As to not forsake guitarists completely, I let my bandmate fire up the UA-700. He particularly liked the authenticity of the Crunch, Black Panel, American and Brit Combo amp models and the choices of speaker-cabinet types: 4×12, 4×10, 2×12 and 1×12. His chief complaint was that the Drive knob goes from nondistorted to very distorted too quickly with not enough slope in between. Many of the amp models and effects of the UA-700 trounce those of lesser amp-modeling units and even rival those of the industry-standard Line 6 Pod.

In the Mic Modeling section, you can combine five types of input mic models with five types of output mic models. The models include dynamic and condenser mics by companies such as Roland and AKG. A Distance knob simulates the length of the audio source from the mic. There are six types of preset compression for vocals, snares, acoustic guitar and so forth, as well as a De-esser button that produces appreciable but not fantastic results. Not all of the various mic-model combinations produced astounding or even distinguishable results, but experimenting with different combinations for different sound sources definitely paid off. I particularly liked the small dynamic mic model for vocals and the small condenser for capturing found percussion sounds. The UA-700 compressor, like any compressor, can add heft and warmth to a sound or muddy it up, depending on how it is used. It doesn't sound amazing, but it is a definite plus to the system.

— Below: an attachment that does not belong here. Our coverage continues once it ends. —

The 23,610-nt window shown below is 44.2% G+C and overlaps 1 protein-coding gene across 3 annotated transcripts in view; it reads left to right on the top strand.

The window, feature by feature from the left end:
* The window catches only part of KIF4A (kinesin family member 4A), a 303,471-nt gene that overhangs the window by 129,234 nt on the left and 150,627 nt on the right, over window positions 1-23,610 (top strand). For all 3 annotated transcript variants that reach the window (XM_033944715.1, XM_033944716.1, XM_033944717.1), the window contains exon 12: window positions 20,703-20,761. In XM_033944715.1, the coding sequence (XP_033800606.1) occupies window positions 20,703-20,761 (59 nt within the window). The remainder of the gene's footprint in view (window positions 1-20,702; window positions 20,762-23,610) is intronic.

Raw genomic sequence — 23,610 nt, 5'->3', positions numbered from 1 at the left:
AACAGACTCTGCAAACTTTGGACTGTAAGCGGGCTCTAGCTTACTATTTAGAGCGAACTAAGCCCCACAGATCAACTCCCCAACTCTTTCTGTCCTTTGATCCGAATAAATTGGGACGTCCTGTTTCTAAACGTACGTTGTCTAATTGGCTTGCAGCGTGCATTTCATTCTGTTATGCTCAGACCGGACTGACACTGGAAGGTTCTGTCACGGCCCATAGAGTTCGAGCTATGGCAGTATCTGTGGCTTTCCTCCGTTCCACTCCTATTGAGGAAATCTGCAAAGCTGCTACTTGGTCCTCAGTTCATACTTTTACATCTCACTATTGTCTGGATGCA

Each section of dynamics on the UA-700 has a backlit selector button to turn the section on and off. Holding down these buttons for three seconds enables the three control knobs in the Guitar Effects section to be used for deeper controls of the parameters in a certain section. For example, the Guitar Effects knobs can be used for chorus pre-delay, depth and rate or for mic compressor level, attack and release.

Furthermore, the UA-700 Editor software is available as a download from Edirol. This gives direct software access to all of the UA-700's parameters. It worked seamlessly with the unit to transfer settings and presets to and from hardware to computer.